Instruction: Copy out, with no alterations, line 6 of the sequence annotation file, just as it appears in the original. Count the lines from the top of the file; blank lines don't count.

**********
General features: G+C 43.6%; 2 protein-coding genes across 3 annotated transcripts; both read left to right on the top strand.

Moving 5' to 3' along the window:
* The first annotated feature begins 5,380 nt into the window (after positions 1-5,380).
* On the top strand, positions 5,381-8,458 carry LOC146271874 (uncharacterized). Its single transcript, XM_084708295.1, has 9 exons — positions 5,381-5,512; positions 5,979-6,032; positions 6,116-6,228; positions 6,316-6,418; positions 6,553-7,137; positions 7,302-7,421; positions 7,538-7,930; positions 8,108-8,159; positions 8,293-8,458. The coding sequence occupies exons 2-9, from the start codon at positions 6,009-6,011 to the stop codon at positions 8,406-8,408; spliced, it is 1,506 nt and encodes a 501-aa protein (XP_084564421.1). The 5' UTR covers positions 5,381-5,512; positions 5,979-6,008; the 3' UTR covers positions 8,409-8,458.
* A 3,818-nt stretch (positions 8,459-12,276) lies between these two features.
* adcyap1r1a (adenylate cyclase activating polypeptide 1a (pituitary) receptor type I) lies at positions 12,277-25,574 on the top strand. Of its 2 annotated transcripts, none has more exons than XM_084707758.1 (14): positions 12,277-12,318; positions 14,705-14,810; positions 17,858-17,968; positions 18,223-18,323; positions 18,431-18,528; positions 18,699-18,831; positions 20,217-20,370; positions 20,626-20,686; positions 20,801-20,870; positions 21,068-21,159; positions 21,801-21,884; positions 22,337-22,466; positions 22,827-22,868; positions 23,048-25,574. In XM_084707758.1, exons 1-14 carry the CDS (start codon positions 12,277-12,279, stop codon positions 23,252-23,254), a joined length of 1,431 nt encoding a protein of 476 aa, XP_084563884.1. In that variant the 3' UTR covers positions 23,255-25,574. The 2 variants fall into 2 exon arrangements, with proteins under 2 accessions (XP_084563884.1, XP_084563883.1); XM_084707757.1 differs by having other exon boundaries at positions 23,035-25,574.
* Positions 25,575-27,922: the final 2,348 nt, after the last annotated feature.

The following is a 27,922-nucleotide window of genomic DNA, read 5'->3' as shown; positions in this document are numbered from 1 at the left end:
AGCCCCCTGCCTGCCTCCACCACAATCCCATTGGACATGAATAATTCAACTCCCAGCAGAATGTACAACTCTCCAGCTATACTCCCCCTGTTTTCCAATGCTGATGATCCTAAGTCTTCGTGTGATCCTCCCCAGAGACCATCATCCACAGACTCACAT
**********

* adcyap1r1a (adenylate cyclase activating polypeptide 1a (pituitary) receptor type I) lies at positions 12,277-25,574 on the top strand. Of its 2 annotated transcripts, none has more exons than XM_084707758.1 (14): positions 12,277-12,318; positions 14,705-14,810; positions 17,858-17,968; positions 18,223-18,323; positions 18,431-18,528; positions 18,699-18,831; positions 20,217-20,370; positions 20,626-20,686; positions 20,801-20,870; positions 21,068-21,159; positions 21,801-21,884; positions 22,337-22,466; positions 22,827-22,868; positions 23,048-25,574. In XM_084707758.1, exons 1-14 carry the CDS (start codon positions 12,277-12,279, stop codon positions 23,252-23,254), a joined length of 1,431 nt encoding a protein of 476 aa, XP_084563884.1. In that variant the 3' UTR covers positions 23,255-25,574. The 2 variants fall into 2 exon arrangements, with proteins under 2 accessions (XP_084563884.1, XP_084563883.1); XM_084707757.1 differs by having other exon boundaries at positions 23,035-25,574.